Roofs on homes today, especially here in Las Vegas, are most often either asphalt shingles or the Spanish style ceramic tiles. However, midcentury homes displayed a wider array of roofing materials from asphalt shingles and cedar shakes to tropicool and tar & gravel. While many uniquely midcentury roof materials have been replaced in favor of asphalt shingles and ceramic tiles, there remains a large number of original roofs in the Valley. In particular, tar & gravel roofs are quite common and even a number of Tropicool roofs still exist.
Before we get into the story of Wendy and Mike’s 1962 tar & gravel roof, it might be helpful to distinguish between it and Tropicool roofing. There are many similarities between the tar & gravel and Tropicool roof styles. Both use an under layer of tar paper affixed to the roof substrate with molten asphalt. The main difference is in the final layer of rock. Tropicool roofs use much larger rocks, sometimes 4 inches in diameter. The first two pictures here are of the Tropicool roof on the home of John Delikanakis and German del Gado. You can also see the same type of roof on the Morelli house on Bridger Avenue downtown. These roofs were quite popular in mid-century construction, being used on homes by notable architects like Hugh E. Taylor and Paul R. Williams.
Different from Tropicool roofs, Tar & gravel relies on quite small pieces of rock that often have a layer of roof cement between them and the tar paper. The roof cement assists with retention of the small rocks in windy and rainy environments. Tar & gravel roofs were among the more ubiquitous roofing materials used in the mid-20th century. They worked well with the low-pitched roofs common to these homes. In fact, tar & gravel is the roofing material that was put on Joseph Eichler-designed homes in California.
Having distinguished between these two similar types of roofing, let’s take a look at how Wendy and Mike fixed their aging tar & gravel roof.
Wendy Kveck and Mike Shetler bought their 1962 home in the Beverly Green neighborhood in 2001. Before Wendy and Mike bought the house, it was owned by only two other families. Max and Effie Tenesch were the original owners of the home, living in it until 1972. In 1972, Clarence and Ruth Pyles purchased the home and remained there until 1998.
Over the years since the home was built, there had been few changes to it. So when it came time to do some repair work to the roof, Wendy was intent on keeping to the original materials. They did contemplate switching their roof from the original tar & gravel to asphalt shingles, especially once it became clear that finding someone who knew how to repair a tar & gravel roof was not a simple undertaking. However, Wendy persisted and in the end was able to re-create and retain their original roof.
The need for a new roof became clear when Wendy and Mike had their house painted. The house originally had gutters that had been inappropriately mounted on the house. Whenever it rained, water got under the roof edging. When they removed the gutters they could see that the tar paper under the gravel was no longer properly affixed to the roof substrate. Moreover, there were spots across the roof that were bare of the white gravel rock.
Wendy spoke with several roofers and found only one willing to repair it. However, the cost was not inconsequential and they were unwilling to provide a guarantee. In the end, Wendy and Mike hired Ken Levine (the brother of Nevada Preservation Foundation board member Jack Levine) to patch the tar paper where needed and add additional gravel.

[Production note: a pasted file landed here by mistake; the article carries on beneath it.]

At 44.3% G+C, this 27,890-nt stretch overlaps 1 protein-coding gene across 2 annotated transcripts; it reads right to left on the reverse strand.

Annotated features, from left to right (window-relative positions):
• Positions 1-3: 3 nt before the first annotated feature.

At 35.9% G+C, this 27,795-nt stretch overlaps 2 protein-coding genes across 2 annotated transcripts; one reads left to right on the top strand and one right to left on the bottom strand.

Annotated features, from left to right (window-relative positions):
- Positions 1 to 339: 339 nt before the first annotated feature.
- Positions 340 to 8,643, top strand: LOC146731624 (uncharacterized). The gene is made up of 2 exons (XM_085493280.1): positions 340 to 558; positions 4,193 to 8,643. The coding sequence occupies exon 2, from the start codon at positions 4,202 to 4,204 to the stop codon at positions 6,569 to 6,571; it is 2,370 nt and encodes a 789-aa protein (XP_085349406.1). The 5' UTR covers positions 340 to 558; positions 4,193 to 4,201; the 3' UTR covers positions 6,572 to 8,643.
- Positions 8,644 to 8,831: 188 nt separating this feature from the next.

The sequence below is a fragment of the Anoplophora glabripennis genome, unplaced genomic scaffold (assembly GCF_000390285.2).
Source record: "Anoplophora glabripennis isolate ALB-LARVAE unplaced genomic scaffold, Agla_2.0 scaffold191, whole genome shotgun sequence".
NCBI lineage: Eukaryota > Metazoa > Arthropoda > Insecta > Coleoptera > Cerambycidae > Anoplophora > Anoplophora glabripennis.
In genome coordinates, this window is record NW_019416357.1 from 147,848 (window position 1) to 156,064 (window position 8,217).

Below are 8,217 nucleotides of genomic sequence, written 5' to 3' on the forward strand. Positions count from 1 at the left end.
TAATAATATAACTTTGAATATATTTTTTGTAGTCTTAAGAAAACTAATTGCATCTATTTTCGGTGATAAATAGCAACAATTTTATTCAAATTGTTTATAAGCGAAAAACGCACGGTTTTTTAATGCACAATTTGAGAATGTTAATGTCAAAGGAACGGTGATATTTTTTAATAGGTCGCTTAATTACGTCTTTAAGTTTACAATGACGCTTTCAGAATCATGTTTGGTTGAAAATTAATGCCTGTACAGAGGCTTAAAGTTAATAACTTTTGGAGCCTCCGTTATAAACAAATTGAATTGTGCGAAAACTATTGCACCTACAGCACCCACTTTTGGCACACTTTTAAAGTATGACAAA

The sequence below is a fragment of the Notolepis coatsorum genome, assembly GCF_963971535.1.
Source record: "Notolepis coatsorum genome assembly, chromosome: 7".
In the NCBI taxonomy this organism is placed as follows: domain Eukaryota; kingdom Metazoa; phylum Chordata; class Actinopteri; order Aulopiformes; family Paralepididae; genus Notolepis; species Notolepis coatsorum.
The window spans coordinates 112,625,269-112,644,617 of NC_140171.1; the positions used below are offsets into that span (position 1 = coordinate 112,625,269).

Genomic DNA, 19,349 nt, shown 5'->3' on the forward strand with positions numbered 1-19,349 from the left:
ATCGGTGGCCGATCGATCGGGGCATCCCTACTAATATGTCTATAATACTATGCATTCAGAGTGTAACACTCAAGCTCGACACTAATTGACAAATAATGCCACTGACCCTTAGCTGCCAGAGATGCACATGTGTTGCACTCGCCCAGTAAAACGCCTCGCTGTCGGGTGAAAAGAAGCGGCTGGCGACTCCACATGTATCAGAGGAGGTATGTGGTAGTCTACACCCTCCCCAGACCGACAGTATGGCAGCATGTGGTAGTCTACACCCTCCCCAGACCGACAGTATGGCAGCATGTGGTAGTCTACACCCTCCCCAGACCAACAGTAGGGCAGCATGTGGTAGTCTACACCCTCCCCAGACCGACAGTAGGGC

They tried out a couple of sizes and types of rock to supplement the existing gravel. The smaller rock they found had too much of a pink hue after it had been rinsed, but a slightly larger size gravel had a gray hue. Wendy and Mike decided that the gray worked better with the color scheme of their house. Plus, the slightly larger rock they hoped would have the added benefit of being able to withstand winds and thus remain on the roof more easily. In order to further cut down on gravel loss, they also trimmed a few branches on their tree in their front yard to eliminate contact between the tree and the gravel.
Ken spent several days patching the tar paper and applying the gravel. He used more of the larger rock around the edges of the roof with the idea that the larger rocks won’t move as easily. Wendy told me that they have been quite happy with the roof so far. They are waiting for a good rain to really test out its durability. When I spoke with Wendy on Tuesday, she said that the recent wind did send a few of the rocks off the roof, but it seemed that using the slightly larger rock had cut down the number that landed on their sidewalk.
Mid-century homes were innovative in so many ways. During this period, architects were trying out new materials and innovations in almost every aspect of these homes and buildings. Tropicool and tar & gravel roofs are just two of the many types of roofing materials used during this period. While these roofs may have their downside, it is important to keep in mind some of the big wins that rock roofs bring:
- Extremely fire retardant.
- Inexpensive to install and keep up.
- Last MUCH longer than asphalt shingles. (When we put new shingles on our house, we were told we could expect a 15 year life. With rock, you can get more like 30+ years.)
Besides, rock keeps the original look of the house. And as we all know, keeping to your house’s original look as much as possible protects the value of your home.
Before I close, I also want make sure you all notice Wendy and Mike’s swell, new front door. It’s a Therma-Tru door from their Pulse Line. If you are looking for an affordable period appropriate door, check them out!